ICD-9 Diagnosis Code 692.81

Cosmetic dermatitis

Diagnosis Code 692.81

ICD-9: 692.81
Short Description: Cosmetic dermatitis
Long Description: Dermatitis due to cosmetics
This is the 2014 version of the ICD-9-CM diagnosis code 692.81

Code Classification
  • Diseases of the skin and subcutaneous tissue
    • Other inflammatory conditions of skin and subcutaneous tissue (690-698)
      • 692 Contact dermatitis and other eczema

Information for Medical Professionals

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The ICD-10 and ICD-9 GEMs are used to facilitate linking between the diagnosis codes in ICD-9-CM and the new ICD-10-CM code set. The GEMs are the raw material from which providers, health information vendors and payers can derive specific applied mappings to meet their needs.

Index of Diseases and Injuries
References found for the code 692.81 in the Index of Diseases and Injuries:

    • Dermatitis (allergic) (contact) (occupational) (venenata) 692.9
      • due to
        • cosmetics 692.81
        • deodorant 692.81
        • eye shadow 692.81
        • mascara 692.81

Information for Patients


Also called: Makeup

Cosmetics are products you apply to your body to clean it, make it more attractive, or change the way it looks. They include

  • Hair dyes
  • Makeup
  • Perfumes
  • Skin-care creams

Cosmetics that treat or prevent diseases are also drugs. Products such as dandruff shampoo, fluoride toothpaste, and antiperspirant deodorant are both cosmetics and drugs. A good way to tell if you're buying a cosmetic that is also a drug is to see if the first ingredient listed is an "active ingredient." The active ingredient is the chemical that makes the product effective. The manufacturer must have proof that it's safe for its intended use.

Cosmetics can cause allergic reactions. The first sign is often red and irritated skin. Fragrances and preservatives are the most common causes of skin problems.

To find out all the ingredients in a cosmetic you use, check the container. Manufacturers are required to list them. Labels such as "natural" and "hypoallergenic" have no official meaning. Companies can use them to mean whatever they want.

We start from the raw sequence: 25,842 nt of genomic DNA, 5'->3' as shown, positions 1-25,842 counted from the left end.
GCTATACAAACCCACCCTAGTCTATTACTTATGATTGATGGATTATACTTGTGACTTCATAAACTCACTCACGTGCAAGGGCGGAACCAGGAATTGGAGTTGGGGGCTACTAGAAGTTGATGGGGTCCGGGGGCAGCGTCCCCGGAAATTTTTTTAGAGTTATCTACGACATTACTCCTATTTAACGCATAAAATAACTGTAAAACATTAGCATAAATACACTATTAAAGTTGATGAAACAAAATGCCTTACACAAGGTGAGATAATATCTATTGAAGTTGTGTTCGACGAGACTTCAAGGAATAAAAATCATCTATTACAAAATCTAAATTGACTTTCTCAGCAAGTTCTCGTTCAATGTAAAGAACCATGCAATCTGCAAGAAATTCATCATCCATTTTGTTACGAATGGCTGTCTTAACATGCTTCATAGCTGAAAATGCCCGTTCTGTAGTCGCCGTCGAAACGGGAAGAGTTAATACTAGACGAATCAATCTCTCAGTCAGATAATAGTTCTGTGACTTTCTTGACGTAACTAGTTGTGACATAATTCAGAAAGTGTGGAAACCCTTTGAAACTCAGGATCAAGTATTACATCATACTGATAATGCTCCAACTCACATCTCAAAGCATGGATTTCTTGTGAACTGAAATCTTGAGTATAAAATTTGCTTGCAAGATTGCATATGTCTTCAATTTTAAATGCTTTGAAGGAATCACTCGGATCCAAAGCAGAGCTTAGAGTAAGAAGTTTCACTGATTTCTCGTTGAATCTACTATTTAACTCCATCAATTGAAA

Food and Drug Administration

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Also called: Dermatitis, Skin rash

A rash is an area of irritated or swollen skin. Many rashes are itchy, red, painful, and irritated. Some rashes can also lead to blisters or patches of raw skin. Rashes are a symptom of many different medical problems. Other causes include irritating substances and allergies. Certain genes can make people more likely to get rashes.

Contact dermatitis is a common type of rash. It causes redness, itching, and sometimes small bumps. You get the rash where you have touched an irritant, such as a chemical, or something you are allergic to, like poison ivy.

Some rashes develop right away. Others form over several days. Although most rashes clear up fairly quickly, others are long-lasting and need long-term treatment.

Because rashes can be caused by many different things, it's important to figure out what kind you have before you treat it. If it is a bad rash, if it does not go away, or if you have other symptoms, you should see your health care provider. Treatments may include moisturizers, lotions, baths, cortisone creams that relieve swelling, and antihistamines, which relieve itching.

  • "Hot Tub Rash" and "Swimmer's Ear" (Pseudomonas) (Centers for Disease Control and Prevention)
  • Contact dermatitis
  • Diaper rash
  • Hot tub folliculitis
  • Pityriasis rosea
  • Rash - child under 2 years
  • Rashes

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